On this day in 1819 Queen Victoria (1819-1901) was born in Kensington Palace. She was the last monarch of the House of Hanover and ruled for 63 years. Her reign, which is known as the Victorian Era, was a period of great industrial, scientific, social and political development. This era is also considered the gilded age of the British Empire.
Early Years and Ascension to the Throne
Queen Victoria was born on May 24, 1819. Her father, Prince Edward, the Duke of Kent, was the fourth son of King George III and her mother was Victoire of Saxe-Coburg, Princess of Leiningen. When Victoria was one-year-old, both her grandfather and father passed away.
Victoria was raised in a German-speaking household and received a liberal education. In 1830, her grandfather’s successor, King George IV, passed away and was succeeded by his brother William IV. As the latter didn’t have any legitimate heir, Victoria’s chances of becoming the heir to the throne started to become higher. Her life then underwent a drastic change and she became the pawn of several family feuds. In 1836, she met her cousin Prince Albert of Saxe-Coburg Gotha and fell in love with him, although they were not allowed to get married until she reached the age of eighteen. When King William died in 1837 the princess was crowned Queen Victoria of Great Britain and Ireland.
Queen Victoria ruled for 63 years, a period which is known as the Victorian Era. Right after she was crowned, she married Prince Albert, whose influence made her share his sympathy for the Conservative party. Throughout their marriage, they had nine children. In the meanwhile, the country was undergoing great political and social changes. Britain became the most industrialized country in the world and many cities experienced rapid growth in population as the new working class moved from the rural areas to the city. Still, the Early Victorian Era was a period of peace considering that other European countries such as France, Germany and Italy were all dealing with anti-monarchical and nationalist movements.
It was a few years later when Queen Victoria had to face her first major foreign conflict: the Crimean War. The Parliament, supported by public opinion, decided to enter the war without consulting the Queen, who eventually ended up backing the Government. In 1853 the British army joined the war in support of Turkey against Russia, which pulled out from the Balkans in 1856. This conflict showed that the Queen’s influence on politics was not that strong anymore and served as proof of the rise of authority of the Parliament. However, it was Prince Albert’s death in 1861 that marked a turning point in the Queen’s reign. His death made her stay in seclusion and rarely appear in public for years. As a consequence, her popularity decreased rapidly and several republican movements arose.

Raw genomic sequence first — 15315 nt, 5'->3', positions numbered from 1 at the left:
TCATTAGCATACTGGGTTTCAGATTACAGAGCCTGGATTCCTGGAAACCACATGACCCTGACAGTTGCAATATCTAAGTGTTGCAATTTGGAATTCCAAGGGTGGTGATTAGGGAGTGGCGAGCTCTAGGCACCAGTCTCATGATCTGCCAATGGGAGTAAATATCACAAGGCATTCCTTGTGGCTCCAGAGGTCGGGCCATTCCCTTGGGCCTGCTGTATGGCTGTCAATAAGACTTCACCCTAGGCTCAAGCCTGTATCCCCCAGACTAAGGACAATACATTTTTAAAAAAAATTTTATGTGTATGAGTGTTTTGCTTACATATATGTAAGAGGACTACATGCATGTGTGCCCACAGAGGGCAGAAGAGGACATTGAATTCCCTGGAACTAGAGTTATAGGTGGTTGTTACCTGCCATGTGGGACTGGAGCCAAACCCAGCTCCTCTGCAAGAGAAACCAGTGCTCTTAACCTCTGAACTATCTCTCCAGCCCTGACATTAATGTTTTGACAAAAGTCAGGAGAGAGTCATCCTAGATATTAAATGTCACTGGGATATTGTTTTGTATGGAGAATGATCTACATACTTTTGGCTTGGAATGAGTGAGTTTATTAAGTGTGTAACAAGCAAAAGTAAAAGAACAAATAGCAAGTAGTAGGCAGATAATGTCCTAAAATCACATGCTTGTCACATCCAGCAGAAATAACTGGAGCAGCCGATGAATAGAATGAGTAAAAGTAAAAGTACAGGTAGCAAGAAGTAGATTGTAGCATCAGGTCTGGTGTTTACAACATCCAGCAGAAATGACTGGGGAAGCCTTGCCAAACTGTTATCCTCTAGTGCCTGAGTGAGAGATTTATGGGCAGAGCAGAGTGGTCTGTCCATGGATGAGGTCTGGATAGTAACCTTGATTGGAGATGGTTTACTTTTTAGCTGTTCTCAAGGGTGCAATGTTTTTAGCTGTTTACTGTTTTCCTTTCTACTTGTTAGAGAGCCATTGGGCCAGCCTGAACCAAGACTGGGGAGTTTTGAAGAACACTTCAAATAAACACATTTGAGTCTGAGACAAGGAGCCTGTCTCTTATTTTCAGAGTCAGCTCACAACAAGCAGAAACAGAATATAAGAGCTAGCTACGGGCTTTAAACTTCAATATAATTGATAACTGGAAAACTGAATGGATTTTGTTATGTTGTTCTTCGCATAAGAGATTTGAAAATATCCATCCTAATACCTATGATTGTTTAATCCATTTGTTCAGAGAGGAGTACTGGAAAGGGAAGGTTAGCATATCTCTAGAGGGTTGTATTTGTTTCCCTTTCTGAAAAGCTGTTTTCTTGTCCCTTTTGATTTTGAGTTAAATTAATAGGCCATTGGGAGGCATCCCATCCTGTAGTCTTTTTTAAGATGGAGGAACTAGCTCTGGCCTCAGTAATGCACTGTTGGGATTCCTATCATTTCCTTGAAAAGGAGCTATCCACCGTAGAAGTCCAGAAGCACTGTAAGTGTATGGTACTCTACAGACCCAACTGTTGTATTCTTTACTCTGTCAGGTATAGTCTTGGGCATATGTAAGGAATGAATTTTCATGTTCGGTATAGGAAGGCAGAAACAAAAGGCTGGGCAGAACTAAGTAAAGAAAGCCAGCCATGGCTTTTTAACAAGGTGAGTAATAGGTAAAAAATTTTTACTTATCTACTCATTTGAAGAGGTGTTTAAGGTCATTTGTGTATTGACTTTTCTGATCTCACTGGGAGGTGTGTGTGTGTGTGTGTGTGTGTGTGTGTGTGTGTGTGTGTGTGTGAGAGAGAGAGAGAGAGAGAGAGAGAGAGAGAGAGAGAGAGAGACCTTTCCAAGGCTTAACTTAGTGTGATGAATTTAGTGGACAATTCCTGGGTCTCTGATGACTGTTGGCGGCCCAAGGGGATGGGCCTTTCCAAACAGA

After the Indian Rebellion of 1857, the British East India Company disappeared and the Indian protectorates were incorporated into the British Empire, which led to Victoria becoming the Empress of India. The expansion of the Empire brought enormous economic benefits to the country, and as a result, the Queen’s popularity recovered.
Death and Legacy
On 23 September 1896, Queen Victoria surpassed her grandfather George III as the longest-ruling monarch in British history. However, her ill health prevented her from taking an active part in politics and rendered her disabled. She passed away on 22 June 1901 at the age of 81 and was succeeded by King Edward VII.
Victoria’s last years marked the beginning of the gilded age of the British Empire. By the time she died, the Empire covered a fifth of the Earth’s surface. During this time, she also received the nickname “Grandmother of Europe” due to the fact that many of her children had married into the houses of Prussia, Denmark, Russia, Schleswig-Holstein, Waldeck and Battenberg. Among her grandchildren were Emperor Wilhelm II, Queen Sophie of Greece and Alexandra of Russia.
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